46 terms

S.C. Unit 1

Unit 1 Vocab
human geography
One of the two major divisions of geography; the spatial analysis of human population, their cultures, activities, and landscapes.
physical / natural geography
One of the two major divisions of systematic geography; the spatial analysis of the structure, processes, and location of Earth's natural phenomena such as climate, soil, plants, animals, and topography.
absolute location
The position of place of a certian item on the surface of the Earth expressed by global coordinates
A term that refers to a part of the Earth's surface with less specificity than region
The line or plane indicating the limit or extent of something
environmental geography
A subdivision of geography concerned with the realtionships and interactions between humans and the environment.
environmental perception
The total impression individuals have of their surroundings which creates a mental map.
formal region
(Or uniform or homogeneous region) an area in which everyone shares in one or more distinctive characteristics
functional region
a region defined by the particular set of activities or interactions that occur within it
geographic information systems
A collection of computer hardware and software that permits spatial data to be collected, recorded, stored, retrieved, manipulated, and displayed to the user.
The organization of people at different ranks that does down, ex: continent, country, state, city.
The overall appearance of an area. Most _______ are comprised of a combination of natural and human-induced influences.
relative location
The regional position or situation of a place relative to the position of other places
a two-dimensional, or flat, representation of Earth's surface or a portion of it
mental map
An internal representation of a portion of Earth's surface based on what an individual knows about a place, containing personal impressions of what is in a place and where places are located.
a customary way of operation or behavior
perceptual region
A region that only exists as a conceptualization or an idea and not as a physically demarcated entity.
regional science
disipline that emphasizes the application of modern spatial analytical techniques to the delimitation of regions & the analysis of regional problems & issues.
remote sensing
A method of collecting data or information through the use of instruments (satellites is an example) that are physically distant from the area or object of study.
spatial perspective
they way geographers look at everything-- in relation to space, An intellectual framework that looks at the particular locations of specific phenomena, how and why that phenomena is where it is, and, finally, how it is spatially related to phenomena in other places.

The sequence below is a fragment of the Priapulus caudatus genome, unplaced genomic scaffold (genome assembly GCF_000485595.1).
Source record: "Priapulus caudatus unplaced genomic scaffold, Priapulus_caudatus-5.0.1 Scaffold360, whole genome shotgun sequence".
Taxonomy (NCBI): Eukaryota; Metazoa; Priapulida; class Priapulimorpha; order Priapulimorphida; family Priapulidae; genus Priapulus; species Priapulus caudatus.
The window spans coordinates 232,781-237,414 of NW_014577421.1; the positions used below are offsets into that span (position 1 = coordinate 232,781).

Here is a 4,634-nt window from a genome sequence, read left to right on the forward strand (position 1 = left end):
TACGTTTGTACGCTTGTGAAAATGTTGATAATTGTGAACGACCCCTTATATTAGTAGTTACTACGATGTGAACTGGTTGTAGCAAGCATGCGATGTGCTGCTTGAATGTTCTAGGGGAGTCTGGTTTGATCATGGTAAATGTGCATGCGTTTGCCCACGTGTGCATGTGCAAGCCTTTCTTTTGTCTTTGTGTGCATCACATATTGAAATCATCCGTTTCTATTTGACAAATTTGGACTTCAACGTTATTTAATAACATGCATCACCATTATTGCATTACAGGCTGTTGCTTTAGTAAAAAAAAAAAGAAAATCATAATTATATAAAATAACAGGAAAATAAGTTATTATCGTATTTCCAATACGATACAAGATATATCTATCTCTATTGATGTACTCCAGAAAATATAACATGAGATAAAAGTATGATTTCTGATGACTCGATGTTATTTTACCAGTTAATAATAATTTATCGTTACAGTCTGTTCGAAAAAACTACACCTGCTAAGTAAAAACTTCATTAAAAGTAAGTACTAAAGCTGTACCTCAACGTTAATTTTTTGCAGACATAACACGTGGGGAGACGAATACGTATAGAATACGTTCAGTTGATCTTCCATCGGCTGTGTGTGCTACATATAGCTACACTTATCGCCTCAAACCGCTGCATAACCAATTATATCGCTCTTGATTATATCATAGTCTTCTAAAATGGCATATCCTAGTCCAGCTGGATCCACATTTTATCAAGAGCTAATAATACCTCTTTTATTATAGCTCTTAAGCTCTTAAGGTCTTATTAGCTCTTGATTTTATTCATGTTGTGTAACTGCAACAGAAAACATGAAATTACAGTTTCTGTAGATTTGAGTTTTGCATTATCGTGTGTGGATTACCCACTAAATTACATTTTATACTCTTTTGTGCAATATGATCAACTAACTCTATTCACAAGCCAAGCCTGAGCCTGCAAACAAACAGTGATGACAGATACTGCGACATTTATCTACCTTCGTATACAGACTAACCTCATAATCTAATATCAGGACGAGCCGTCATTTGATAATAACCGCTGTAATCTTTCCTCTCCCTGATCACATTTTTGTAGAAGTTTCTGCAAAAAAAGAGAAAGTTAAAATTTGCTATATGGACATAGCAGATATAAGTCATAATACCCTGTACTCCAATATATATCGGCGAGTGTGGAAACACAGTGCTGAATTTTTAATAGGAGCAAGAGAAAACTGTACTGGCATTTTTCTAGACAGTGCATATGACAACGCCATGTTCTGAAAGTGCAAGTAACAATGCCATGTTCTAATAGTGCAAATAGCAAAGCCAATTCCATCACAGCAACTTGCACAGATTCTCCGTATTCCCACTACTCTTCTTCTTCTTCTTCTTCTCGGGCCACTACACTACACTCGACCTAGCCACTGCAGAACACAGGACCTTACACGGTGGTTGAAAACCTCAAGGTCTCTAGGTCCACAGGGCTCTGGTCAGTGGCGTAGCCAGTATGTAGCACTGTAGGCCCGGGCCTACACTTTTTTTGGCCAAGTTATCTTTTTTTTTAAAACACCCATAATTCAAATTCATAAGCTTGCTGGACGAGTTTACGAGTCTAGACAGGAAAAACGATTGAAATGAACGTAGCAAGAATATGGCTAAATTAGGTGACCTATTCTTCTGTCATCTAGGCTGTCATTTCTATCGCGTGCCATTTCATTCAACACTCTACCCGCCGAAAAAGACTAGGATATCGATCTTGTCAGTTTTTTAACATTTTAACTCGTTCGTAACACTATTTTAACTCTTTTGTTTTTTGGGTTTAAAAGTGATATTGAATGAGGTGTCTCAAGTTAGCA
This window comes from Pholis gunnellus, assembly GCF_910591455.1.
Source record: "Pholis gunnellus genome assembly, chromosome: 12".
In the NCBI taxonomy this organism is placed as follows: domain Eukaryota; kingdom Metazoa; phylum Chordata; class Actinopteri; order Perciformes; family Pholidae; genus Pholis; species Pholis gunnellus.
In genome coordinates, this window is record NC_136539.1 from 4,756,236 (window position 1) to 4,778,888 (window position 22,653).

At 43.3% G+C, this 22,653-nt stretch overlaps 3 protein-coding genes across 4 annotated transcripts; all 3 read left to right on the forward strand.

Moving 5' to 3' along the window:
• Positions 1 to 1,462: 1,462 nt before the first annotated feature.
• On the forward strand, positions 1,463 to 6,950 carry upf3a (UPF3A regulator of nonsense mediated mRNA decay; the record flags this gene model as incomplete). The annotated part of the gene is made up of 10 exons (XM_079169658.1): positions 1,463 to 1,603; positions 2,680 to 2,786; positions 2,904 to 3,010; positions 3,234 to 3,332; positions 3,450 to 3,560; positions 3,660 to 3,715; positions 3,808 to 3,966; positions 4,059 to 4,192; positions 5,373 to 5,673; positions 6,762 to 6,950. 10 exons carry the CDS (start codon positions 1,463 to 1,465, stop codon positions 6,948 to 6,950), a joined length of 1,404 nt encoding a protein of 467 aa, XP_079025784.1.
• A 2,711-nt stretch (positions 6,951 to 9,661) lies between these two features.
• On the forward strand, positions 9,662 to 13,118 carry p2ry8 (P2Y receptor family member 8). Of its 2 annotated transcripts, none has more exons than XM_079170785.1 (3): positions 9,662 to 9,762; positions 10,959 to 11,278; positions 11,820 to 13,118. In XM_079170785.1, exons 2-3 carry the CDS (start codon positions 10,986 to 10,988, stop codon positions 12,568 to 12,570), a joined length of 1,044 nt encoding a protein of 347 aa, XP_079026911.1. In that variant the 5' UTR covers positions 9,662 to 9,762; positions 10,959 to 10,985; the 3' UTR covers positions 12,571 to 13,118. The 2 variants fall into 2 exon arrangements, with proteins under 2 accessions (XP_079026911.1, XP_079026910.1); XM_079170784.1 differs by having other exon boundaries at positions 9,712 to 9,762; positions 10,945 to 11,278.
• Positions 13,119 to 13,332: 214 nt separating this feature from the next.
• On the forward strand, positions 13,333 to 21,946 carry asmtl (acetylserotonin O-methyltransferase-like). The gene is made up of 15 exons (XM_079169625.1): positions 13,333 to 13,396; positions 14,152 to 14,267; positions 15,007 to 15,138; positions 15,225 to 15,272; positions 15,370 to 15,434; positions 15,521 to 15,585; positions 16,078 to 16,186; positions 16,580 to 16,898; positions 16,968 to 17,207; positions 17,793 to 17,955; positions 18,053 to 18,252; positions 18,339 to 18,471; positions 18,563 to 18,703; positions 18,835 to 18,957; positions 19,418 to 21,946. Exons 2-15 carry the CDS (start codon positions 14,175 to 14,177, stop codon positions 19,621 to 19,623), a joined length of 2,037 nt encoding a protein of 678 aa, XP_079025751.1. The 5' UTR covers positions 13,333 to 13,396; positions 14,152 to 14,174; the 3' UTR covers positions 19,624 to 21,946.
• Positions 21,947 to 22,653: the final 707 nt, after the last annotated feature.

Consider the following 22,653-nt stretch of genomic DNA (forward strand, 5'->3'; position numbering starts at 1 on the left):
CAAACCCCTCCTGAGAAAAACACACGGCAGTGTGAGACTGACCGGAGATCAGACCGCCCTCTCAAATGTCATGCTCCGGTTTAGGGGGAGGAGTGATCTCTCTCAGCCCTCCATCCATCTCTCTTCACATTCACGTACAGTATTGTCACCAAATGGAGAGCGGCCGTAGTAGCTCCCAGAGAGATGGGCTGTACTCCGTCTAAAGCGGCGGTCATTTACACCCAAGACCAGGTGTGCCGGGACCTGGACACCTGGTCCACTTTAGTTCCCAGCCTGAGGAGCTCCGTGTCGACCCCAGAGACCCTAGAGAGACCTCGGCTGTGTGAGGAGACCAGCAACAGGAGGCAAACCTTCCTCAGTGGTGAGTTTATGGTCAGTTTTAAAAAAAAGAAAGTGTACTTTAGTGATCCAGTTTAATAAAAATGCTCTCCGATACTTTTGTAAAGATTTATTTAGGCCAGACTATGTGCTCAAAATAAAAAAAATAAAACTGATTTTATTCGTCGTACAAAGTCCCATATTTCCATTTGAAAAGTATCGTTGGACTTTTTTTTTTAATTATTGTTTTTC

the spatial property of being scattered about over an area or volume
Cultural modification resulting from intercultural borrowing, usually when a less advanced people borrow from more advanced people
the process by which minorities gradually adopt patterns of the dominant culture, losing their's.
a society in an advanced state of social development (e.g., with complex legal and political and religious organizations)
contagious diffusion
A form of expansion diffusion in which nearly all adjacent individuals and places are affected
cultural diffusion
The spread of ideas, customs, and technologies from one people to another
cultural landscape
the human-modified natural landscape specifically containing the imprint of a particular culture or society
the enduring behaviors, ideas, attitudes, and traditions shared by a large group of people and transmitted from one generation to the next.
culture complex
a combination of various culture traits.
culture hearth
Heartland, source area, innovation center; place of origin of a major culture.
culture realm
A collective of culture regions sharing related culture systems; a major world area having sufficient distinctiveness to be perceived as a set apart from other realms in terms of cultural characteristics and complexes.
culture region
A formal or functional region within which common cultural characteristics prevail.
culture system
Cultural complexes have traits in common such as ethnicity, language, religion and others
culture trait
A single, distinguishing feature of regular occurrence within a culture, such as the use of chopsticks or the observance of a particular caste system. A single element of learned behavior.
the spread of ideas from one culture to another
enviornmental determinism
human behavior, individually and collectively, is strongly affected by---even controlled or determined by----the physical environment; i.e. why Britain dominated the globe
expansion diffusion
The spread of a feature or trend among people from one area to another in a snowballing process.
hierachial diffusion
a form of diffusion in which an idea or innovation spreads by passing first among the most connected places or people
independent invention
the term for a trait with many cultural hearths that developed independent of each other
The theory that the physical environment may set limits on human actions, but people have the ability to adjust to the physical environment and choose a course of action from many alternatives.
sequent occupance
The notion that successive societies leave their cultural imprints on a place, each contributing to the cumulative cultural landscape.
stimulus diffusion
a form of diffusion in which a cultural adaptation is created as a result of the introduction of a cultural trait from another place
Two cultures equally function as sources and adopters
Folk Culture
Culture traditionally practiced by a small, homogeneous, rural group living in relative isolation from other groups.
Popular Culture
Culture found in a large, heterogeneous society that shares certain habits despite differences in other personal characteristics.
the process though which something is given monetary value